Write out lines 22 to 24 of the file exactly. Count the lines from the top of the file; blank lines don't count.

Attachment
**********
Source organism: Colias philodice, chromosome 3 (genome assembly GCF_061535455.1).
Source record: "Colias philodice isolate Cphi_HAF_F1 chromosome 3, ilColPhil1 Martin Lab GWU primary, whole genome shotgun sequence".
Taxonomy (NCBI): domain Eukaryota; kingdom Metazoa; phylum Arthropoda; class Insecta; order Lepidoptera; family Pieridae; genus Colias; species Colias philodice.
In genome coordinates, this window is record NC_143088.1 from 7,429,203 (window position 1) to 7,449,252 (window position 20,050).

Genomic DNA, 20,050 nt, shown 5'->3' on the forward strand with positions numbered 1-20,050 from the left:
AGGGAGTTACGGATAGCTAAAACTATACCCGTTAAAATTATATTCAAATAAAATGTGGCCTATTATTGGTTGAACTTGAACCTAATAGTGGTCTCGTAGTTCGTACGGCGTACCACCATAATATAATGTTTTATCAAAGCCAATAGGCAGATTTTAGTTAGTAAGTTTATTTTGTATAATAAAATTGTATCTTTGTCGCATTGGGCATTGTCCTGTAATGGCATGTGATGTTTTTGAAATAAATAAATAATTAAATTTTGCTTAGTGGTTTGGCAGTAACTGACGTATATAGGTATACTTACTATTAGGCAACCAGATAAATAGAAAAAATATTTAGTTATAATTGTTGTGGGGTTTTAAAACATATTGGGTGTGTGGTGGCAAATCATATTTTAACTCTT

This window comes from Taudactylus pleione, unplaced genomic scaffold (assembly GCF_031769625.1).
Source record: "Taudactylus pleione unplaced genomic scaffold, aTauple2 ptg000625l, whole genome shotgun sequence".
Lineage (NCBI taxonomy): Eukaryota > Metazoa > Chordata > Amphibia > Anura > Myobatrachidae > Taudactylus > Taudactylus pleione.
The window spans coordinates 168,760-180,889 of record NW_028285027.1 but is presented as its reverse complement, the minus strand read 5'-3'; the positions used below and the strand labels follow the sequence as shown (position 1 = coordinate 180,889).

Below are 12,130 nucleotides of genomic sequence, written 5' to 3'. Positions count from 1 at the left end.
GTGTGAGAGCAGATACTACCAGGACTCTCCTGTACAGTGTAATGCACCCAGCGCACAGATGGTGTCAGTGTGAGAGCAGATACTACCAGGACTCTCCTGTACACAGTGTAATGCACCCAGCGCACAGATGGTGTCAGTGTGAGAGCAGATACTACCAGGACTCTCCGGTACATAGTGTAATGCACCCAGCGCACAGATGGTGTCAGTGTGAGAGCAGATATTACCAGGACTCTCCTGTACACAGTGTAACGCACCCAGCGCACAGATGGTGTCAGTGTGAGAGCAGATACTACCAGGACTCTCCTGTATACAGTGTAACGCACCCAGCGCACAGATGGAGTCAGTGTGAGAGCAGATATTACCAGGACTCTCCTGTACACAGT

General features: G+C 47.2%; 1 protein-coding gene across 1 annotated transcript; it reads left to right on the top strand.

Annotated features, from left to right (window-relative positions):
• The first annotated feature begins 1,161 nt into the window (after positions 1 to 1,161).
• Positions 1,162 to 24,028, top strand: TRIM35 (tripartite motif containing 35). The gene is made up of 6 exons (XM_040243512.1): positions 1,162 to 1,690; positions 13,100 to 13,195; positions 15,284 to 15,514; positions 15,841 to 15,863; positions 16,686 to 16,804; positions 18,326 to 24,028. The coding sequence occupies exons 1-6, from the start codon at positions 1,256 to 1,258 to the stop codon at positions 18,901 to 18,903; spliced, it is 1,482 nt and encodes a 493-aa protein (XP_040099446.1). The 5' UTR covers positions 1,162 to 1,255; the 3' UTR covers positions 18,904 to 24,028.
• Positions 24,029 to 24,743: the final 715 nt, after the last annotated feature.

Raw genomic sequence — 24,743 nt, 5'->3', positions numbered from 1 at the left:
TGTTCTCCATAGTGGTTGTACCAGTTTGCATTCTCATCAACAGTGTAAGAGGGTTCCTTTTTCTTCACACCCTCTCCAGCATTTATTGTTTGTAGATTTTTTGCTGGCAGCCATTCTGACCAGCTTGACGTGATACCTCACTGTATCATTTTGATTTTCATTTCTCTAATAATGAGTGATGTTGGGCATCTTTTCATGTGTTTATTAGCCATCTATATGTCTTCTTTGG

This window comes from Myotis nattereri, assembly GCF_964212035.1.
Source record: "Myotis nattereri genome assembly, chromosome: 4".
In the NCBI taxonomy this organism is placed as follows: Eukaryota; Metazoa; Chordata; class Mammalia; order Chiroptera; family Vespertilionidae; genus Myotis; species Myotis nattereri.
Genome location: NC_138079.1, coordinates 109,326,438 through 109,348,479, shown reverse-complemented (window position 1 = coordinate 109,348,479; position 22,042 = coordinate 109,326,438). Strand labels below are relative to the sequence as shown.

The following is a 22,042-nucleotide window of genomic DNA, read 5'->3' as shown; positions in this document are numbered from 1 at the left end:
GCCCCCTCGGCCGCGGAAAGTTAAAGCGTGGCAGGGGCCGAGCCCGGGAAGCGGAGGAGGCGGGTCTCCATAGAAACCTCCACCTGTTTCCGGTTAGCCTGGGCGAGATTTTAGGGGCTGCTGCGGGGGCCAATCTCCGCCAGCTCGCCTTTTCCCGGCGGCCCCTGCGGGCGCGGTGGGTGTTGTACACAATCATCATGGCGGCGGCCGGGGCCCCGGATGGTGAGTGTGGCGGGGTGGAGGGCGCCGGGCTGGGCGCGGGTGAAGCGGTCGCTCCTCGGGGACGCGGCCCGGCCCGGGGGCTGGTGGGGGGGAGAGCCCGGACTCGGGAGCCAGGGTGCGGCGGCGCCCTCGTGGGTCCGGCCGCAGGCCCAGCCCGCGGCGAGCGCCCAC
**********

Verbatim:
In the NCBI taxonomy this organism is placed as follows: Eukaryota; Metazoa; Chordata; class Mammalia; order Chiroptera; family Vespertilionidae; genus Myotis; species Myotis nattereri.
Genome location: NC_138079.1, coordinates 109,326,438 through 109,348,479, shown reverse-complemented (window position 1 = coordinate 109,348,479; position 22,042 = coordinate 109,326,438). Strand labels below are relative to the sequence as shown.

The following is a 22,042-nucleotide window of genomic DNA, read 5'->3' as shown; positions in this document are numbered from 1 at the left end: